With unemployment continuing to climb it is going to be rough for leaders at all levels. Read on to see how you can make it better for your team.
The following is from an article written by Jennifer Robison , Gallup Management Journal.
Employee engagement is an emotional attachment between an employee and a workplace. It is the result of a bond that produces remarkable financial results for companies. Gallup research has shown that business units in the top quartile of engagement have 12% higher customer advocacy, 18% higher productivity, and 12% higher profitability than bottom-quartile business units.
Engagement also links powerfully to financial performance, which is a saving grace when Wall Street is in turmoil. When compared with their industry peers, organizations with more than four engaged employees for every one actively disengaged employee saw 2.6 times more growth in earnings per share than did organizations with a ratio of slightly less than one engaged worker for every one actively disengaged employee. And earnings per share for top-quartile (in engagement) organizations outpaced the earnings per share of bottom-quartile companies by 18%. (See “Investors, Take Note: Engagement Boosts Earnings” in the “See Also” area on this page.)
As much as engagement boosts the bottom line, disengagement damages it. The bottom quartile of business units have 51% more inventory shrinkage, 31% to 51% more employee turnover, and 62% more accidents than business units in the top quartile.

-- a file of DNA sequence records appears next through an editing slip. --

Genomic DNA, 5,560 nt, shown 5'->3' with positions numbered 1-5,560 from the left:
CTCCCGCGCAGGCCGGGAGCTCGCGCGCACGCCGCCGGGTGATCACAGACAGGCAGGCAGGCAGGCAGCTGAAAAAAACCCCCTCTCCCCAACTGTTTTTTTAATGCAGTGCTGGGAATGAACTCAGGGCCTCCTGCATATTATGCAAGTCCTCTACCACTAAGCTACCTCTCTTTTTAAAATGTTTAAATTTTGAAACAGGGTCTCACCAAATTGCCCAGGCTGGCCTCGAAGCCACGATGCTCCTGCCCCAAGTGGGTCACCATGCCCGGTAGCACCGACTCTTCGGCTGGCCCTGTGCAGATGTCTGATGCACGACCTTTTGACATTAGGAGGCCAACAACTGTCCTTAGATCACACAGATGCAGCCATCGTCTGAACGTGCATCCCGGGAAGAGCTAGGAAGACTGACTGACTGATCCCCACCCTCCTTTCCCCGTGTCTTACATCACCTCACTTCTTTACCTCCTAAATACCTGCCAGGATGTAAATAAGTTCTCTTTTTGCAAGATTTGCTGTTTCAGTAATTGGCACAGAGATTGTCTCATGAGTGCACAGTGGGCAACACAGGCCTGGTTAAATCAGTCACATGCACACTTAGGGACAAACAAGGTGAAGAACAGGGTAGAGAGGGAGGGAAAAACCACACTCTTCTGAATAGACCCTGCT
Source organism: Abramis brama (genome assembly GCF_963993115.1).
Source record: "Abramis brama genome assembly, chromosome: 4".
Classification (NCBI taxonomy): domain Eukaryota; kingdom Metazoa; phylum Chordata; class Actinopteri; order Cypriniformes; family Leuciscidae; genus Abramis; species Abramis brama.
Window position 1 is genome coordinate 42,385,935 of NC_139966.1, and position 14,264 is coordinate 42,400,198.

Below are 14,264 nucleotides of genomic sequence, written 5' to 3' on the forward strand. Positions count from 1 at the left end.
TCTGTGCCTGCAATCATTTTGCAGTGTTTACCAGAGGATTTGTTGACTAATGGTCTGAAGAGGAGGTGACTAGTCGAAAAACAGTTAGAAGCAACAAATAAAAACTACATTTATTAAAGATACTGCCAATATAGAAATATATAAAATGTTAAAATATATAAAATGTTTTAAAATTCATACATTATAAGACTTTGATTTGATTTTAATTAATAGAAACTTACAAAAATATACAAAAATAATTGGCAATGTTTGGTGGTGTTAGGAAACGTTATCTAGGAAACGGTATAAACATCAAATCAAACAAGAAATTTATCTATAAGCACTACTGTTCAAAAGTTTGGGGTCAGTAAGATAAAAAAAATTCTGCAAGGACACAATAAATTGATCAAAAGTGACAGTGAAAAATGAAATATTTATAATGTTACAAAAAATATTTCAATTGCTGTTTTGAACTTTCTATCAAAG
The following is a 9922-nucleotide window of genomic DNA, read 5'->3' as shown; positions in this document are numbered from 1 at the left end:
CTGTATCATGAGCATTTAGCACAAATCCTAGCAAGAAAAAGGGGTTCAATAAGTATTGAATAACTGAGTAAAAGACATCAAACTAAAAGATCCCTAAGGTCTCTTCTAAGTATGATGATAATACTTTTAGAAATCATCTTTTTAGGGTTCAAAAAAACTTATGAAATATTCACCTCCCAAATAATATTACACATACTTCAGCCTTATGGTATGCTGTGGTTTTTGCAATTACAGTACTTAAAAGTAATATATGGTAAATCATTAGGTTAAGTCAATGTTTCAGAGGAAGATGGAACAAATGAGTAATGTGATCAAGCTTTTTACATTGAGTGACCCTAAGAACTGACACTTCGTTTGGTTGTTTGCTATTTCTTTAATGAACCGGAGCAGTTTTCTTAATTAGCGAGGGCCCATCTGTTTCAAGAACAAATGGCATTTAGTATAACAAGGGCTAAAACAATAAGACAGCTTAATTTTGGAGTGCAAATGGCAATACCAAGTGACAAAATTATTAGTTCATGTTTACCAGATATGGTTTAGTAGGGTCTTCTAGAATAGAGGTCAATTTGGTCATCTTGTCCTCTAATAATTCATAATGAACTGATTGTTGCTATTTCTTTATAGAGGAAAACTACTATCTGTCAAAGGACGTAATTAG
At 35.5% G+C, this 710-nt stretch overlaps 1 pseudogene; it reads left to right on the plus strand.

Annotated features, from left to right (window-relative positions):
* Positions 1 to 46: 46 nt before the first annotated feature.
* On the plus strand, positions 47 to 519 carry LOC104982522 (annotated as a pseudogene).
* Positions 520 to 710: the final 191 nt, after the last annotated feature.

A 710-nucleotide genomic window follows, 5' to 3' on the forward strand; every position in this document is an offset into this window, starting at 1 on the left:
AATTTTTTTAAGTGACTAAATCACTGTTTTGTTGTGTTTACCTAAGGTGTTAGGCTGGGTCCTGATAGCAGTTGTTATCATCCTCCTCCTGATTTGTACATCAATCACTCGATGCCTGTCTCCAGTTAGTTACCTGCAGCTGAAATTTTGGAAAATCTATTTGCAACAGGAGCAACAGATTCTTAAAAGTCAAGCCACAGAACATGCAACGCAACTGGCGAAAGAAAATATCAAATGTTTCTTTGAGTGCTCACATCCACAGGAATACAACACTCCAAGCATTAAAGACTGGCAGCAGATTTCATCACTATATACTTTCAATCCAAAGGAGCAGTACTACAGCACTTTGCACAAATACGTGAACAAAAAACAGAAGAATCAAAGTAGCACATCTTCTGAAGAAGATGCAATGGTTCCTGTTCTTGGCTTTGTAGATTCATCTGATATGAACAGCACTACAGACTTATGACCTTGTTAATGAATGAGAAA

The same boat
All this begs the question of how to get employees engaged and keep them that way. Financial chaos and its repercussions, which leaders will be dealing with for years, don’t necessarily disengage employees. In fact, they can present an opportunity to create engagement — but only if handled well.
First, leaders need to remind everyone that they’re all in it together. “Communicate what you’re doing and why,” says McLain. “The way you talk has to include empathy. Ensure that you convey an understanding of any hardship this may be placing on the employees. Employees need to understand the rationale for the company’s decisions and how it’s countering what the competition is doing. They also need to know that the company did not make these decisions lightly. Providing that information helps get everyone involved and gives employees a feeling of inclusion and shared purpose.”
A practical strategy is to ask employees to contribute their ideas for cutting costs or for growing the business. Two of the 12 key elements of employee engagement measure the extent to which employees think that someone at work cares about them and that their opinions seem to count. (See graphic “The 12 Elements of Great Managing.”) Telling people “We’re all in the same boat” then asking them how to plug the leaks reinforces their value to the company. This approach can go a long way toward building engagement — as long as leaders listen and respond to employee comments and suggestions.
This is said a bit differently in my book Creating Magic. Mine is titled, “Remember Everyone is Important: www.LeeCockerell.com